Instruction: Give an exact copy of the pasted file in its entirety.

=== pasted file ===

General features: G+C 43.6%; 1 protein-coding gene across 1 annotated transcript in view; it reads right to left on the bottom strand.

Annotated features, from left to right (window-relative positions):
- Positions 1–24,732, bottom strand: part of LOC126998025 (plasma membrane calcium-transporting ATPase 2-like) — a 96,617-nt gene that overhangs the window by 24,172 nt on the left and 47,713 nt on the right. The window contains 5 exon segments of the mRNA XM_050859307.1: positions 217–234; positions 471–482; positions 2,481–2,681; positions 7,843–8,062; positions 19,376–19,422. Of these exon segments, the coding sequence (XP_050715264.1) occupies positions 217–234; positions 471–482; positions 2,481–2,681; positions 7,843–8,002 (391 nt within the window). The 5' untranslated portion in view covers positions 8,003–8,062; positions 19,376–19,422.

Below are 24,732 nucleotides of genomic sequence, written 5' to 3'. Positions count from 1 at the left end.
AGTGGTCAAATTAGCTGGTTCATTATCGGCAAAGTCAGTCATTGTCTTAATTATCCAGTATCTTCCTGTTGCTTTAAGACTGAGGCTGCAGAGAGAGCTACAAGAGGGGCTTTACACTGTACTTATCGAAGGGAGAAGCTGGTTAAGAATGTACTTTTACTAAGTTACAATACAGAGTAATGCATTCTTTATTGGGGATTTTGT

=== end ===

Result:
General features: G+C 43.6%; 1 protein-coding gene across 1 annotated transcript in view; it reads right to left on the bottom strand.

Annotated features, from left to right (window-relative positions):
- Positions 1–24,732, bottom strand: part of LOC126998025 (plasma membrane calcium-transporting ATPase 2-like) — a 96,617-nt gene that overhangs the window by 24,172 nt on the left and 47,713 nt on the right. The window contains 5 exon segments of the mRNA XM_050859307.1: positions 217–234; positions 471–482; positions 2,481–2,681; positions 7,843–8,062; positions 19,376–19,422. Of these exon segments, the coding sequence (XP_050715264.1) occupies positions 217–234; positions 471–482; positions 2,481–2,681; positions 7,843–8,002 (391 nt within the window). The 5' untranslated portion in view covers positions 8,003–8,062; positions 19,376–19,422.

Below are 24,732 nucleotides of genomic sequence, written 5' to 3'. Positions count from 1 at the left end.
AGTGGTCAAATTAGCTGGTTCATTATCGGCAAAGTCAGTCATTGTCTTAATTATCCAGTATCTTCCTGTTGCTTTAAGACTGAGGCTGCAGAGAGAGCTACAAGAGGGGCTTTACACTGTACTTATCGAAGGGAGAAGCTGGTTAAGAATGTACTTTTACTAAGTTACAATACAGAGTAATGCATTCTTTATTGGGGATTTTGT